Avon, $7.99, ISBN 978-0-06-147484-2
Historical Romance, 2010
Take the title of Adele Ashworth’s The Duke’s Captive as a warning: the heroine is the object of the hero’s revenge scheme in this story, some coercive and kidnap elements are involved in this unorthodox courtship, and really, if you are not a fan of those Harlequin Presents stories, you should approach this one warily. Because underneath its historical romance trapping is the spirit of Harlequin Presents beating true.
You don’t have to read A Notorious Proposition to catch up with this story, as there is ample back story provided in this book, but Ian Wentworth’s story began in that book when he was kidnapped, starved, and sexually abused by some villainous women. In The Duke’s Captive, five years have passed since Ian’s abduction and subsequent rescue. Two of the women involved in his abduction had died or been imprisoned. One more woman remains unpunished in his eyes: Viola Bennington-Jones. She cared for him and comforted him during his ordeal, but he wants to break her and destroy her nonetheless for her inaction – that is, he sees her as his enemy because she didn’t defy her family and rescue him five years ago.
Viola had married well in the meantime, and now she is a widow with a son she loves. But Ian’s reappearance in her life means that her fragile new life is about to shatter. She refuses to go down without a fight, not when her son’s future is at stake, but she is no match for Ian. Oh, she can say some things that prick at his conscience, but she is handicapped in this fight as, where Ian is concerned, she is also at the mercy of her hormones.
I do like Viola, don’t get me wrong. She has done well for herself and she is willing to fight tooth, claw, and all for her son, which I can definitely appreciate. But after a while, it’s pretty obvious that she’s all talk and very little action. She’s not going to win this fight, much to my dismay.
As for Ian… well, he reminds me of a silly child who breaks his favorite toy despite other people telling him not to do so, only to sulk when the toy is finally broken. Oh, I know, he had hurt, he was scared, he was… punishing a woman whose only crime was to care for him. He is breaking her will, destroying her life, humiliating her in public, and dragging her innocent son down with her. He doesn’t even give a good grovel, and the only way I can accept this fellow is when he’s cold and he’s ashamed – like the song by Natalie Imbruglia would go – bound and broken on the floor.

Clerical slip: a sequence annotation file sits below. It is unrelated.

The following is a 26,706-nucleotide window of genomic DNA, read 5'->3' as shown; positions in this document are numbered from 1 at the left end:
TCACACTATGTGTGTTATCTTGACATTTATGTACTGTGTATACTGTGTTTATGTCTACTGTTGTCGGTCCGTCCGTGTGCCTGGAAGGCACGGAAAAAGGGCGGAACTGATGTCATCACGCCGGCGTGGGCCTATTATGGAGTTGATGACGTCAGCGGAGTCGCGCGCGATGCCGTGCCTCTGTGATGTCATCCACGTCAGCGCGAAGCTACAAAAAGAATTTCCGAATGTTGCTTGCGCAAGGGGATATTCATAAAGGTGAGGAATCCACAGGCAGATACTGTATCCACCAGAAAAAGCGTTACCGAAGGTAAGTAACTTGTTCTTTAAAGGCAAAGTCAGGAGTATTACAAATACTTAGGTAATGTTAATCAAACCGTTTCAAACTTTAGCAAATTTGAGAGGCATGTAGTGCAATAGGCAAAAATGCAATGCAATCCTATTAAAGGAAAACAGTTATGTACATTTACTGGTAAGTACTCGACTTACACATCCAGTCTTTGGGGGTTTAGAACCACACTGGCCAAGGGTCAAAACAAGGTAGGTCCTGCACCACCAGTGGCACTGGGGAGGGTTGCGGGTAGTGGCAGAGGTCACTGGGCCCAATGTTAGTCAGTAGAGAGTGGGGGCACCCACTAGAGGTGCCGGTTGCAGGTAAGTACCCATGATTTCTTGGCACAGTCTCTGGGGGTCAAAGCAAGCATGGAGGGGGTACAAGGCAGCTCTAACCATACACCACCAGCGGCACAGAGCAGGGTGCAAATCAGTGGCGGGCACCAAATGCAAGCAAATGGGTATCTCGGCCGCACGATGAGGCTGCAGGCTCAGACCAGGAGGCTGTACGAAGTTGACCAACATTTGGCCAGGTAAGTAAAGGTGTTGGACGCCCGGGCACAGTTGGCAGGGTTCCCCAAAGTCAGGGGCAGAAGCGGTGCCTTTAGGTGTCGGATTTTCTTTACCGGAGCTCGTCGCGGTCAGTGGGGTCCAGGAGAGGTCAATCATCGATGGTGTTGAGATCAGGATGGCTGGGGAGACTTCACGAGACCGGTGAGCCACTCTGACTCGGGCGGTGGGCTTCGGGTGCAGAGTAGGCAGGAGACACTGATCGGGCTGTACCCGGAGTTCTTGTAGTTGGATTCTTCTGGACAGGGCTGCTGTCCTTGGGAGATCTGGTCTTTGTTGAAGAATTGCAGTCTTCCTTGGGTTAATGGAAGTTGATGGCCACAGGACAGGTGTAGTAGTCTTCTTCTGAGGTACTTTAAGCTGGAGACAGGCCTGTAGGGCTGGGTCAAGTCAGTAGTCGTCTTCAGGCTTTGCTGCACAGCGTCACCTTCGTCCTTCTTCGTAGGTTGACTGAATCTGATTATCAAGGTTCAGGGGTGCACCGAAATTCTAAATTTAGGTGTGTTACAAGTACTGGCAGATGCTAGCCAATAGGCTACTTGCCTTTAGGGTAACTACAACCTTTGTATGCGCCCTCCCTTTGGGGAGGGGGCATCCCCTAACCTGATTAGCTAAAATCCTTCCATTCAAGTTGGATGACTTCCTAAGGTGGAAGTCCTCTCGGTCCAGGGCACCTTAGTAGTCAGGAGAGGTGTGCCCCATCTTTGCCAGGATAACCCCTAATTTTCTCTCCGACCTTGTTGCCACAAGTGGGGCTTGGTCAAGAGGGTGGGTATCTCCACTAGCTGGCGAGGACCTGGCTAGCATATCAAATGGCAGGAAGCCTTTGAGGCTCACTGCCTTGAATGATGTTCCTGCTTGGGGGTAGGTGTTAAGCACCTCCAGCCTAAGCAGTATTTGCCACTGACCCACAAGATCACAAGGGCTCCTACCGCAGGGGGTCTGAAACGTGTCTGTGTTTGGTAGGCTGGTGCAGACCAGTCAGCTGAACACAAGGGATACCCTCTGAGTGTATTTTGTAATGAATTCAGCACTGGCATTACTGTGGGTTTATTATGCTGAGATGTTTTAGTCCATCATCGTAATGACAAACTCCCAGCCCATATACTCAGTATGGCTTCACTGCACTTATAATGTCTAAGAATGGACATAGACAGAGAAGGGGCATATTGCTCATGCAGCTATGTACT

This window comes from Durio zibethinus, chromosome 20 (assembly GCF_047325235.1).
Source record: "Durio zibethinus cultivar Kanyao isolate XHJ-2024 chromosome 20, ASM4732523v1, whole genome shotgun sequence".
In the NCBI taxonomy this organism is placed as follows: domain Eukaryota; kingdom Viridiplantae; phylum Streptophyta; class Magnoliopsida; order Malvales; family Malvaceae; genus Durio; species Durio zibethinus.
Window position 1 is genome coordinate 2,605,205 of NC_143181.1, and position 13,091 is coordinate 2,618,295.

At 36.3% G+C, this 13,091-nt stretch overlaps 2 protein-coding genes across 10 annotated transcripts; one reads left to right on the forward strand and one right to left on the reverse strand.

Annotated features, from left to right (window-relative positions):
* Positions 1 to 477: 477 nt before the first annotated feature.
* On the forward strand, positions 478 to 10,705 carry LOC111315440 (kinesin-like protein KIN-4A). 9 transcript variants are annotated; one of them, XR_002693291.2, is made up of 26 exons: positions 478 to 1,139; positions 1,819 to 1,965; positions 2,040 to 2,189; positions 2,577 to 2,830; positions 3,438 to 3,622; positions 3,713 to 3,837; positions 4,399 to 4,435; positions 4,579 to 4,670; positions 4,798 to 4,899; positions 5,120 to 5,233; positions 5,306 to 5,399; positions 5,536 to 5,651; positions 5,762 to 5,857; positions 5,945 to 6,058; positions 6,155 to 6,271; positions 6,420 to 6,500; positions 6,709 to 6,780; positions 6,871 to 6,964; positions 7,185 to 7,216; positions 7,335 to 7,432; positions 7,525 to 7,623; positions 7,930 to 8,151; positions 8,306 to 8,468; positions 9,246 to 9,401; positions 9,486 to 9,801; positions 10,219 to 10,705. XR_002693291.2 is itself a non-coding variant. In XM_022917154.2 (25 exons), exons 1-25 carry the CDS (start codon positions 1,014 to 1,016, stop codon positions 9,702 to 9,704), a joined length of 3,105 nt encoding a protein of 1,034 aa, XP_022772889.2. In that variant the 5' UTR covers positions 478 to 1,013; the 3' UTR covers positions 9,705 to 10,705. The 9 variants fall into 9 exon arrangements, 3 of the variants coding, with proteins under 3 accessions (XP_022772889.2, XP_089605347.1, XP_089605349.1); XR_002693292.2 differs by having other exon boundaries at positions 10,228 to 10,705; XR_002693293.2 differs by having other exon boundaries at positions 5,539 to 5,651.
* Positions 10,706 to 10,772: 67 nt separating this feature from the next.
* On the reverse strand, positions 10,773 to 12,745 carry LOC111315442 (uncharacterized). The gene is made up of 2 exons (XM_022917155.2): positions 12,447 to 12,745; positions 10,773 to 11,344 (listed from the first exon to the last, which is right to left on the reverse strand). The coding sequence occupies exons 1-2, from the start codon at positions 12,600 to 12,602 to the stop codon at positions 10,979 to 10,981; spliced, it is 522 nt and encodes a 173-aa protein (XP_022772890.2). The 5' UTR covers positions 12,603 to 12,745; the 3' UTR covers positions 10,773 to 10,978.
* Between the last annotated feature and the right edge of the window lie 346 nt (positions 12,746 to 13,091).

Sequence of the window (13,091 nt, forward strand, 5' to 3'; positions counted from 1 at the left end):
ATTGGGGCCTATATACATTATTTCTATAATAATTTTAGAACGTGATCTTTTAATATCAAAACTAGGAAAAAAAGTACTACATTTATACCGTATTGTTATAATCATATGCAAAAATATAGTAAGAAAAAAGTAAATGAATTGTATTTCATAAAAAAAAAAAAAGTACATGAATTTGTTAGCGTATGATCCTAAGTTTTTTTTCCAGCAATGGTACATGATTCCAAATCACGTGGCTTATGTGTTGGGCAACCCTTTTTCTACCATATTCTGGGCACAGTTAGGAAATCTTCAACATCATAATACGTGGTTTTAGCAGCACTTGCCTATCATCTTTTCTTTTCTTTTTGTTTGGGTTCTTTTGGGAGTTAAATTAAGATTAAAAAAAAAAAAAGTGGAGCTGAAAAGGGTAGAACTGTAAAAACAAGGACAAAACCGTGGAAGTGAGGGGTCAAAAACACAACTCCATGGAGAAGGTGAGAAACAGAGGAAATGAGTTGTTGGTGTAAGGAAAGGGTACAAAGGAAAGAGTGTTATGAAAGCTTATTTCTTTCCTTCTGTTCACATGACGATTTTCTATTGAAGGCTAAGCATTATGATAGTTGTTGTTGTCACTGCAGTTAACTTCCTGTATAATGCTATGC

I do love the way all those turbulent emotions fly off the pages, and as much as I think Ian is a bullet train on his way to run over poor Viola tied on the tracks, the sexual tension between them is incredible. Throughout the whole revenge nonsense, Viola demonstrates that she is not stupid – she can put two and two together and know quickly what Ian wants to do to her. She’s just… in love with him, sigh.
And that’s my problem with this story. Why is she still in love with him? The things he had done to her up to the last few chapters should have killed any sane woman’s love for Ian, if you ask me. He has been cruel and possessive, stringing her along and cruelly pushing her away in a heartbreaking yo-yo pattern, and by right, if Viola is sensible, she would take him back only after he has lost everything and has nowhere to go but her, the Jane Eyre triumphant. The fact that she can somehow love him after the things he has put her through has me shaking my head and thinking, “Only in romance novels, hmmph!”
Make no mistake, I actually have a pretty good time reading The Duke’s Captive – up until Viola bewilderingly harbors a strong strand of affection for Ian even after he’s put her through yet another of his nonsense one time too many, this book was shaping up to be a well-written guilty pleasure that gets me to feel all kinds of emotions. Okay, these emotions are mostly negative when it comes to Ian, but I appreciate any book that gets me all riled up, and this is one such book. It’s just too bad that Ms Ashworth doesn’t devote more of the story to Ian groveling to Viola, because more grovel is just what this book needs to make the romance believable.
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